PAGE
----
Updated July 2020
As the American population ages, the number of family caregivers increases, too. That means taking care of your loved ones and yourself.
One significant health impact for caregivers is – not surprisingly – stress. Left unattended, these feelings can develop into caregiver stress syndrome. That’s why it’s vital that you put as much importance on your mental and emotional health as you do your family members’.
How Should Caregivers Take Care of Themselves?
Here are five ways you can take better care of yourself while caring for a family member:
- Understand how stress hormones impact your physical health
- Stay physically active
- Calm your mind
- Engage in social activities
- Set goals
Let’s take a closer look at each of these tactics.
The Effects of Stress Hormones on Your Body
Caregivers are at risk of both physical and emotional stress, which causes our bodies to release hormones such as cortisol. “Cortisol is a steroid, just like the pharmaceutical drugs given to suppress the immune system when it is overactive,” explains Tara Nayak, a naturopathic physician in Philadelphia.
Elevated stress hormones heighten the risk of, among other health issues, impaired cardiovascular and brain function, increased blood pressure, gastrointestinal tract disorders, and reduced ability to fight off colds, the flu, and other infections. Indications that stress is weakening your immune system, Nayak says, include fatigue, weight gain around the belly, and a higher than usual susceptibility to illness. Higher stress can also worsen existing health conditions and slow the healing of wounds.1
Lynette Whiteman, executive director of Caregiver Volunteers of Central Jersey, and a caregiver for her 90-year-old mother, refers to those under high stress as being in the “red zone.” Symptoms she sees in these caregivers include sleep disorders, crying, anxiety, and an "overwhelming feeling that they can no longer handle things."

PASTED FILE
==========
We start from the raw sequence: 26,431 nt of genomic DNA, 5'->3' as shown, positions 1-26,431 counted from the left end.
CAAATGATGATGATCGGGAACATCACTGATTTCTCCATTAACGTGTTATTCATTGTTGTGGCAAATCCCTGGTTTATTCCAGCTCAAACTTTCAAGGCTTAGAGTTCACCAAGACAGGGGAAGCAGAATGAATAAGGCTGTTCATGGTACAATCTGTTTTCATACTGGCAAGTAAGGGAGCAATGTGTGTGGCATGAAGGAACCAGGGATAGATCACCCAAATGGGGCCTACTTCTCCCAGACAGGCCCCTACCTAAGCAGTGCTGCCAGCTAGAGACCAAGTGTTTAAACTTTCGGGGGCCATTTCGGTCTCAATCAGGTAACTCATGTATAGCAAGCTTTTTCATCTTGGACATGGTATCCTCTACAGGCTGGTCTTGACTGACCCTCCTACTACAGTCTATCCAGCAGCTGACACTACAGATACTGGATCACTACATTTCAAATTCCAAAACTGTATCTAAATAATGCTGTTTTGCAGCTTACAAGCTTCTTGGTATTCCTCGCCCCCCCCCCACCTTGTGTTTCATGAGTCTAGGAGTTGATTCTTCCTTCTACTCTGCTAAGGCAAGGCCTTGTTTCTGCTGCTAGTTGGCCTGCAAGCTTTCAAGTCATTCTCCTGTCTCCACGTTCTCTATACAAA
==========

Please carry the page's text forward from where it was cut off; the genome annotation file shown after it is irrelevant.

"Personally," Whiteman admits, "when I'm overwhelmed, I feel physically exhausted, get headaches and feel like I just can't cope anymore."
If this sounds familiar, you’re probably wondering what you can do to alleviate stress.
Four Ways to Reduce Stress and Improve Self-Care
Stress-reducing activities can be woven into your daily routine. Here are four ideas to get you started:
- Stay physically active. “Exercise greatly reduces stress, whether it’s intense cardio or a more mind/body conscious exercise such as yoga,” Nayak says. Check out our guide to exercise options for seniors of all ability levels.
- Calm your mind. Taking a few minutes to escape our obligations actually helps, Nayak notes. Guided meditation is an extremely effective practice: “Even just a quick five-minute video from YouTube can help,” she says. Get more ideas for stress-relieving activities.
- Engage in social activities. Because caregivers tend to be isolated, it’s important to connect with other people, “either friends, relatives, or by joining a support group and participating in activities that you enjoy,” says Jo McCord, a consultant with the Family Caregiver Alliance in San Francisco. See more tips for staying socially engaged.
- Set realistic goals. Instead of trying to do everything on your own, reprioritize your to-dos and then get some help. Whiteman suggests calling your local Area Agencies on Aging office for a helping hand. “You may qualify for assistance or there may be a volunteer program in your area that can provide respite,” she explains.
Caring for someone you love can be challenging sometimes, but it doesn’t have to stress you out. Take good care of yourself, caregiver. You, too, deserve it.
Don’t disregard professional medical advice, or delay seeking it, because of what you read here. This information is not intended as a substitute for professional consultation, diagnosis or treatment; it is provided “as is” without any representations or warranties, express or implied. Always consult a healthcare provider if you have specific questions about any medical matter, and seek professional attention immediately if you think you or someone in your care may be suffering from a healthcare condition.
1 [For entire paragraph] The impact of stress on body function: A review. Habib Yaribeygi, Yunes Panahi, Hedayat Sahraei, Thomas P. Johnston, and Amirhossein Sahebkar; EXCLI Journal